Guest Post: An Introduction to Epic Trailer Music Production

by Manu Malik

What started as music specifically composed for Hollywood blockbuster movies has now become its own genre. Epic trailer music can be described as modern orchestral music that incorporates sound design, synth sounds and booming percussion to stimulate emotions.  There are numerous companies that produce high quality virtual sound libraries that can be used by composers to bring their compositions to life. The companies that create orchestral sound libraries meticulously record world-class orchestras in studios that are acoustically built to capture the audio characteristics of the instruments. This provides composers with the ability to create authentic cinematic music within a digital audio workstation environment.

The basic structure of a trailer music cue has three main sections (acts) of roughly equal length followed by a conclusion (tail), which is approximately half as long as one of the main sections.  Following this formula, a cue with main sections each having a length of forty seconds and a twenty second tail, totals two minutes twenty seconds in length, the maximum allowed theatrical trailers. Each of the sections in a trailer music cue have defining characteristics – it should be very obvious to the listener when one section ends and the next one begins.

In Section 1, the mood of the cue is established (and may be extended and even have its own intro). This can be achieved by having the lead instrument, such as a solo violin, play the main melody, or by using an ambient synth to play the main chord structure, or by introducing the theme of the cue in a strategic manner that will allow for it to be further developed in subsequent sections. In this first section, the percussion and bass sounds are either very minimal or not present at all. Rhythmic phrases, such as string ostinatos, should be used carefully because using them in this section can cause the energy of the cue to plateau prematurely. This is definitely the section of the cue that has the least amount of energy and it often contains mid-frequency sounds which peak around the 500Hz range.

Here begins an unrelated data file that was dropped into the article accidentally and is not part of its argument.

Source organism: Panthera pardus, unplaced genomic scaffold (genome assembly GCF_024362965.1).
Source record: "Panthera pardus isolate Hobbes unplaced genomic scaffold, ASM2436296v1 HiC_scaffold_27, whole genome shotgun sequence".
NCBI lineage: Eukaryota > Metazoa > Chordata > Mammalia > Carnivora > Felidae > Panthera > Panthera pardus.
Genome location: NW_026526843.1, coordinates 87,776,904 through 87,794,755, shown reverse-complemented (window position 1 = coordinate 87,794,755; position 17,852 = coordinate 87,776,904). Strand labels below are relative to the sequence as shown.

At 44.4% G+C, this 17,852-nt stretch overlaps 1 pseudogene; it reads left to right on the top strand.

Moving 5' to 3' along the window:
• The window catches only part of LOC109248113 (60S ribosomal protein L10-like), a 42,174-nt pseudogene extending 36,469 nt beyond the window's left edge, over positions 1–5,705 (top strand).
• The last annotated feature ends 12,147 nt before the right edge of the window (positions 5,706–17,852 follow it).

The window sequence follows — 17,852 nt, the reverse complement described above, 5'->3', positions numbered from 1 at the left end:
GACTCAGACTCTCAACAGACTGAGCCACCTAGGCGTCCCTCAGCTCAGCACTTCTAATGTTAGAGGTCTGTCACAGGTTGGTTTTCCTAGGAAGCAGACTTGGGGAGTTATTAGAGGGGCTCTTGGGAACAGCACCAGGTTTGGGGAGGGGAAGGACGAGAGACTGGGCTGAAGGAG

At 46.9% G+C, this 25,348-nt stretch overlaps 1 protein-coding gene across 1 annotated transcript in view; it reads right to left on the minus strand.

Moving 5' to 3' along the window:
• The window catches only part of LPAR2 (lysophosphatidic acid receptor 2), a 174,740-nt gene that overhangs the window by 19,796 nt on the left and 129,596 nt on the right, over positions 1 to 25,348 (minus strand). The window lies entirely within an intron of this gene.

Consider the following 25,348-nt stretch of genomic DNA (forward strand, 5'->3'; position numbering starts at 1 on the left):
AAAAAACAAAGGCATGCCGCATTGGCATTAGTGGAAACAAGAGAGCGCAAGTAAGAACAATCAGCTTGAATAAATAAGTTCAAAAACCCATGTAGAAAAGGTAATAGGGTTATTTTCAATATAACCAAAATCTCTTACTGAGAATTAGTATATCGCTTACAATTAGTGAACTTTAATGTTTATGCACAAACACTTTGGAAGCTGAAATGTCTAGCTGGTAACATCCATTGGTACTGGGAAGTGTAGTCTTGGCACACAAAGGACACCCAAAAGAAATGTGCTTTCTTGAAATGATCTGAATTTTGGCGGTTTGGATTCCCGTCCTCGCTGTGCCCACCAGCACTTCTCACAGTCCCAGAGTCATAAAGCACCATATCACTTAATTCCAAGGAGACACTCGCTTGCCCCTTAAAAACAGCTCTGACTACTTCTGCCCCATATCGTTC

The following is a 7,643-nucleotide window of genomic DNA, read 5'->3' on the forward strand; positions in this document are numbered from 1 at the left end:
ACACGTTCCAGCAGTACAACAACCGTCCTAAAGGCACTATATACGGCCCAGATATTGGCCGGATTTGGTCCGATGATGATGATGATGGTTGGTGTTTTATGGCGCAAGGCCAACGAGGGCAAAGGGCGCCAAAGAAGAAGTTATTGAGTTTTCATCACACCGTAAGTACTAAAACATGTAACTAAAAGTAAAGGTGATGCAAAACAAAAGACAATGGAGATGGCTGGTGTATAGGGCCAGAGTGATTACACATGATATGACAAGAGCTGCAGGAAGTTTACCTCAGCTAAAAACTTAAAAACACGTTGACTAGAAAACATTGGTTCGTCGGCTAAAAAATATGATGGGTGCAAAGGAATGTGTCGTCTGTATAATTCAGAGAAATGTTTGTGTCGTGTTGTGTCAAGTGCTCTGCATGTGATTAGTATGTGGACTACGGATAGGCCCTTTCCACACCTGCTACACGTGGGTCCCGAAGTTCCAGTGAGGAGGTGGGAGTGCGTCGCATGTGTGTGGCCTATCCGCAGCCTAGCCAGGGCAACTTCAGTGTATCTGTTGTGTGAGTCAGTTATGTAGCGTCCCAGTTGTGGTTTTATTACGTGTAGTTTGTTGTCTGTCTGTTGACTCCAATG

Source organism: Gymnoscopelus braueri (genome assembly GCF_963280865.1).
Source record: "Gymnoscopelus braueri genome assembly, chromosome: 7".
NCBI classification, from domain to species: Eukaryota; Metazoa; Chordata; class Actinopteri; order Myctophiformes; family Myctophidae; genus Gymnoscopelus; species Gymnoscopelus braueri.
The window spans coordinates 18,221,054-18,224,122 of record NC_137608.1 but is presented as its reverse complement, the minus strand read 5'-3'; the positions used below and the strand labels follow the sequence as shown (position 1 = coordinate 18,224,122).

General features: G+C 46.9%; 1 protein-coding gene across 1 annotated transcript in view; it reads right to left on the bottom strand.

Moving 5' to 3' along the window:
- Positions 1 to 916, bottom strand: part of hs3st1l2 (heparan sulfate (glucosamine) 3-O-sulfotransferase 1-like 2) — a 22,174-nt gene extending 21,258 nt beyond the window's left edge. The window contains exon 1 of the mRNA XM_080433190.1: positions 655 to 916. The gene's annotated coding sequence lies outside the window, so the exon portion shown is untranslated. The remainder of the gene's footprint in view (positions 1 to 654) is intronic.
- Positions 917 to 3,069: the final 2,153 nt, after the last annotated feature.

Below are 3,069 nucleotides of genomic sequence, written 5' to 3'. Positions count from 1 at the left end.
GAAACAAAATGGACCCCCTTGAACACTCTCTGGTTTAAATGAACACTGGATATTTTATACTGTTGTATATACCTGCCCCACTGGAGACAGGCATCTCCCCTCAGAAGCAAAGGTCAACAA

As the music transitions into Section 2, there should be an immediate increase in energy and some tension or anticipation should start to build. Introducing elements such as low-end percussion or a rhythmic chord phrase would be a good start. Some layering of sounds can also provide texture. This will result in an RMS (root mean square) level increase of approximately ten percent. An RMS meter is critical for measuring the overall loudness and energy level.

The cue will then proceed to drastically increase in energy as Section 3 begins. This is where nothing is held back and all of the elements which were presented in the first two sections are fully developed. All of the percussion, orchestral and synth sounds (possibly with added choir) should culminate with as much energy as possible. This is also the section where there should be different patterns of movement, such as counter melodies, within each of the frequency ranges.  Act 3 should end with a grand finale which dissolves into the tail, which frequently trails off.

After all three sections and the tail have been recorded, there should be some additional sound design work done to add definition to the section transitions along with some additional energy.  The cue then enters the mixing and mastering process to increase the overall loudness by decreasing the dynamic range while preserving the sound quality of the music. This should be done very carefully because decreasing the dynamic range excessively to increase loudness can result in a squashed sound which will significantly decrease the expressive quality of the orchestral instruments.

Stay tuned! Trailaurality will feature further blog posts on production, including orchestrating and arranging as well as mixing and mastering. Hear Manu Malik's trailer music demos here